File photo: Mark Blinch

Durban - Diplomatic officials in Canada reacted swiftly to allegations that South African babies were being “trafficked” to that country by putting a hold on all visa applications, effectively stopping all adoptions in November 2010.

The moratorium lasted for almost three years before the provincial director of public prosecutions declined to prosecute.

In the meantime the lives of 50 children were in limbo, as were their prospective adoptive parents in Canada.

In a report to the Durban High Court - which has not been made public before - advocate Sarah Jane Linscott, who was appointed by the Centre for Child Law to protect the legal interests of six of the children, said they met the requirements for inter-country adoption and blamed the delay in their going to their new homes on “a perpetuation of a gross myth”.

“The only thing standing in their way is this spurious investigation initiated three years ago which has yet to be finalised. They are being denied the chance of a family life ... they have connected with their prospective adoptive families,” she said.

Of the children she represented, four had been abandoned at birth and the mothers of two had agreed to their adoptions, one because the child was conceived as a result of incestuous rape. They were living in two homes in the Durban area.

At the time of her appointment, all were legally suitable for inter-country adoption, all had been introduced to their new families via Skype and all, except one, had been given photo albums depicting their families, homes, rooms and even pets.

Linscott said those who were old enough to be interviewed all expressed enthusiasm about their new families.

She said the Canadians shut the visa door in 2010 after being informed about an investigation into alleged child trafficking in the Richmond Children’s Court.

Linscott, who was appointed at the end of 2012, said she met NPA and police officials in 2013, who confirmed a docket had been opened in 2010 following a complaint by magistrates Vallaraman Kathuravaloo and (first name unknown) Mnyeni of the Richmond Magistrate’s Court.

“They were concerned at the number of inter-country adoptions, and the links another magistrate had with an organisation accredited to facilitate adoptions between South Africa and Canada.

“A meeting had taken place in November 2010, where the Department of Justice was requested to arrange for a magistrate to peruse the files and provide them with a report.

“But despite repeated requests this was never done, and they made it clear that still, at that stage, they did not know if any offence had been committed. In the meantime, worryingly, certain birth mothers have been interviewed by the police and told their children had been sold to rich white foreigners.”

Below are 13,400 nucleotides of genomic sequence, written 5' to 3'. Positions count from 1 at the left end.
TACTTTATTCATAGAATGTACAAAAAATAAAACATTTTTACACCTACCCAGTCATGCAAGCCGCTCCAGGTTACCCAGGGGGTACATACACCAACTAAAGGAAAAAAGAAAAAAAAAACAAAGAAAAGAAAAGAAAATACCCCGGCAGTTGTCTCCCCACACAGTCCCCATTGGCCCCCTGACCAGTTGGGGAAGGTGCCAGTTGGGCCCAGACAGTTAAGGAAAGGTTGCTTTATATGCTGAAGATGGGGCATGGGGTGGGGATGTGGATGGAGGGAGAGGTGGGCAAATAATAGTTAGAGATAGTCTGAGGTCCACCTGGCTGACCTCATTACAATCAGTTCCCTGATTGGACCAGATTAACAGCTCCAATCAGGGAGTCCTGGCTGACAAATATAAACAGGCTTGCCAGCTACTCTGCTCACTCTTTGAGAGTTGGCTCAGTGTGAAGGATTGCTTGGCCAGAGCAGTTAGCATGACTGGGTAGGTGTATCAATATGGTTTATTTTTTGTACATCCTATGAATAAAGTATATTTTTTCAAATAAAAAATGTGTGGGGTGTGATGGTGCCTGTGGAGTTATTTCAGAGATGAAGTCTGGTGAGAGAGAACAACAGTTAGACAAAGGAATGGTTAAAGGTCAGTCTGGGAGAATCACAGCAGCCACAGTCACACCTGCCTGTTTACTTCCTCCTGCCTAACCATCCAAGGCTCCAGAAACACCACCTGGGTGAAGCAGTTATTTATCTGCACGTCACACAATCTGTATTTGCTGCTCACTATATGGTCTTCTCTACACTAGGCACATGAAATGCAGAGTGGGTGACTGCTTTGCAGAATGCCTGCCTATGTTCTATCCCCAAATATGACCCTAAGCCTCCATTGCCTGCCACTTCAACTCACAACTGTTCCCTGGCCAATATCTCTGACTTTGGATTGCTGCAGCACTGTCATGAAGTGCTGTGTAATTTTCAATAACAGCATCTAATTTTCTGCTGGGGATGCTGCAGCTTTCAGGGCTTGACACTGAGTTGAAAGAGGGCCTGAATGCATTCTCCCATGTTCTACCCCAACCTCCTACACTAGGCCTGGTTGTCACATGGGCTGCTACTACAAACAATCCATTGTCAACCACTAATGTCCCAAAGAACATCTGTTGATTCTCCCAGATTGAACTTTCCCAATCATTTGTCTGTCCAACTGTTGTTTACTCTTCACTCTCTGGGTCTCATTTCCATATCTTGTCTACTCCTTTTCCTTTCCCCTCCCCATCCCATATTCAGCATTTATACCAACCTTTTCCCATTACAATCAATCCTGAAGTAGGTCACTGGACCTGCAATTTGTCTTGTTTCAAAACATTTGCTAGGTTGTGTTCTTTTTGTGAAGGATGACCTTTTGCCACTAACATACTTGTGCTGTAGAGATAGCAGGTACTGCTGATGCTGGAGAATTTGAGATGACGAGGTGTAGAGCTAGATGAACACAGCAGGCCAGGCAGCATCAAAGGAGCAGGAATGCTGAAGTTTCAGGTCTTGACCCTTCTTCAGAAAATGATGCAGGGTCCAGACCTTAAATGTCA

After analysing the law and interviewing key players, Linscot said it was “highly unlikely” that correct adoption procedures were not followed, because the files were reviewed at least five times by authorities in both countries to ensure compliance with the Hague Convention and Children’s Act.

When she reported back to the court in 2013, Linscott said “the investigation had not even left the starting blocks”, and although she had been assured that the six children were not the subject of the investigation, the Canadian authorities would not open the visa door until the probe was over.

The high cost of inter-country adoptions

A lawyer involved with adoptions, who did not wish to named, said inter-country adoptions were expensive.

However, if you have regard to sections 249-251 of the Children’s Act you will see how carefully controlled this is. Professionals involved in the process are entitled to charge professional fees for services rendered, the lawyer said.

Only specifically accredited organisations may engage in adoptions and there is a further layer of accreditation required to facilitate inter-country adoptions.

While the cost may be high, one has to account for the amount of work that goes into these adoptions. It is administratively intensive, and the social worker is obliged to regularly visit the children and also be involved in the post-adoption process.

All the time - every step - is carefully analysed by the Canadian and South African authorities and Children’s Court.

Latest adoption statistics

The most recent adoption statistics available from the Department of Social Development reflect that in 2013, a total of 1 696 children were adopted and of these 174 were inter-country adoptions.

A total of 508 children and 237 prospective parents were placed on the computerised Register of Adoptable Children and Prospective Adoptive Parents. Fifty-two service providers were accredited for national adoptions, and two for inter-country adoptions.

Stakeholders - including at least 50 social workers per province - were trained in inter-country adoptions in the Western Cape, Gauteng, Mpumalanga and KwaZulu-Natal, and 539 inter-country adoptions were dealt with.

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The Mercury